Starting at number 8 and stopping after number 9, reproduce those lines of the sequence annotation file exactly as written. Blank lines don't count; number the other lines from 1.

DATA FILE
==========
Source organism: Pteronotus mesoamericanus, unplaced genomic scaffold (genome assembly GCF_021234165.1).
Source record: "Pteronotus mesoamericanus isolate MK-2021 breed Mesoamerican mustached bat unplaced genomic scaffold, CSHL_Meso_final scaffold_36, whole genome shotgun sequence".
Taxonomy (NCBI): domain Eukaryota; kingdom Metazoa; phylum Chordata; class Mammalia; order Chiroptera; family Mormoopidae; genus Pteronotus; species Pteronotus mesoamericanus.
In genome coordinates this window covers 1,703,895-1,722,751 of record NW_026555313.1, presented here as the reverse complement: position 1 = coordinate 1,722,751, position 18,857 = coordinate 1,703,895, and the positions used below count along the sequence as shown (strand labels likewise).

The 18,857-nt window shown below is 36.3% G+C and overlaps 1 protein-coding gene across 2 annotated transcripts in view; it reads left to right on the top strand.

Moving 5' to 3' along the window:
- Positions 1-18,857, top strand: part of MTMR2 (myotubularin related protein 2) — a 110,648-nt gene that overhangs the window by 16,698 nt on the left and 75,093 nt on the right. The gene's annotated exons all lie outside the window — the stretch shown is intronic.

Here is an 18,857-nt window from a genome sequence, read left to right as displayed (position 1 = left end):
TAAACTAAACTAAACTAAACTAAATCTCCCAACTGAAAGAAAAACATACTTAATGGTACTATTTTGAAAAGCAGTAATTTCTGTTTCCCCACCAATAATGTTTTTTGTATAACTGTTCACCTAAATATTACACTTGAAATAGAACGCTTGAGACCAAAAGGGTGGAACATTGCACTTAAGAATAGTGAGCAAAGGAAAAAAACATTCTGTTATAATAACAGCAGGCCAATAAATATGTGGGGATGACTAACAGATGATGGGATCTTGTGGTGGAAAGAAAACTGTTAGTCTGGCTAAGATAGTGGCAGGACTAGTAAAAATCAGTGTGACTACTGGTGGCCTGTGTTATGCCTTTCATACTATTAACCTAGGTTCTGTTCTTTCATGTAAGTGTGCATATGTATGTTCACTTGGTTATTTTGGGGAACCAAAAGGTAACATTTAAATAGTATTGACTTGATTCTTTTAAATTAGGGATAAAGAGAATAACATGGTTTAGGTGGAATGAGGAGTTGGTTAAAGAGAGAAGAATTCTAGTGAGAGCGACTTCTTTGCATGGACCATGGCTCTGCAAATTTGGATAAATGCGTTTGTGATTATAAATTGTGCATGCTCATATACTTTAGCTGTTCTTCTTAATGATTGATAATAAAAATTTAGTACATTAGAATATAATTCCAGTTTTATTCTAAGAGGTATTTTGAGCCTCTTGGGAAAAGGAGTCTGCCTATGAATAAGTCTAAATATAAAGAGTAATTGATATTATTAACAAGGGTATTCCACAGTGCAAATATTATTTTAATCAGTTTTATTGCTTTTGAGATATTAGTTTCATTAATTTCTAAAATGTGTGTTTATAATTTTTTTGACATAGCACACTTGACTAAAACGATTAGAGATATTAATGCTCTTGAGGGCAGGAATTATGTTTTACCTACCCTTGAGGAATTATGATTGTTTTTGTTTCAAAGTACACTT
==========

Here is an 18,857-nt window from a genome sequence, read left to right as displayed (position 1 = left end):
TAAACTAAACTAAACTAAACTAAATCTCCCAACTGAAAGAAAAACATACTTAATGGTACTATTTTGAAAAGCAGTAATTTCTGTTTCCCCACCAATAATGTTTTTTGTATAACTGTTCACCTAAATATTACACTTGAAATAGAACGCTTGAGACCAAAAGGGTGGAACATTGCACTTAAGAATAGTGAGCAAAGGAAAAAAACATTCTGTTATAATAACAGCAGGCCAATAAATATGTGGGGATGACTAACAGATGATGGGATCTTGTGGTGGAAAGAAAACTGTTAGTCTGGCTAAGATAGTGGCAGGACTAGTAAAAATCAGTGTGACTACTGGTGGCCTGTGTTATGCCTTTCATACTATTAACCTAGGTTCTGTTCTTTCATGTAAGTGTGCATATGTATGTTCACTTGGTTATTTTGGGGAACCAAAAGGTAACATTTAAATAGTATTGACTTGATTCTTTTAAATTAGGGATAAAGAGAATAACATGGTTTAGGTGGAATGAGGAGTTGGTTAAAGAGAGAAGAATTCTAGTGAGAGCGACTTCTTTGCATGGACCATGGCTCTGCAAATTTGGATAAATGCGTTTGTGATTATAAATTGTGCATGCTCATATACTTTAGCTGTTCTTCTTAATGATTGATAATAAAAATTTAGTACATTAGAATATAATTCCAGTTTTATTCTAAGAGGTATTTTGAGCCTCTTGGGAAAAGGAGTCTGCCTATGAATAAGTCTAAATATAAAGAGTAATTGATATTATTAACAAGGGTATTCCACAGTGCAAATATTATTTTAATCAGTTTTATTGCTTTTGAGATATTAGTTTCATTAATTTCTAAAATGTGTGTTTATAATTTTTTTGACATAGCACACTTGACTAAAACGATTAGAGATATTAATGCTCTTGAGGGCAGGAATTATGTTTTACCTACCCTTGAGGAATTATGATTGTTTTTGTTTCAAAGTACACTT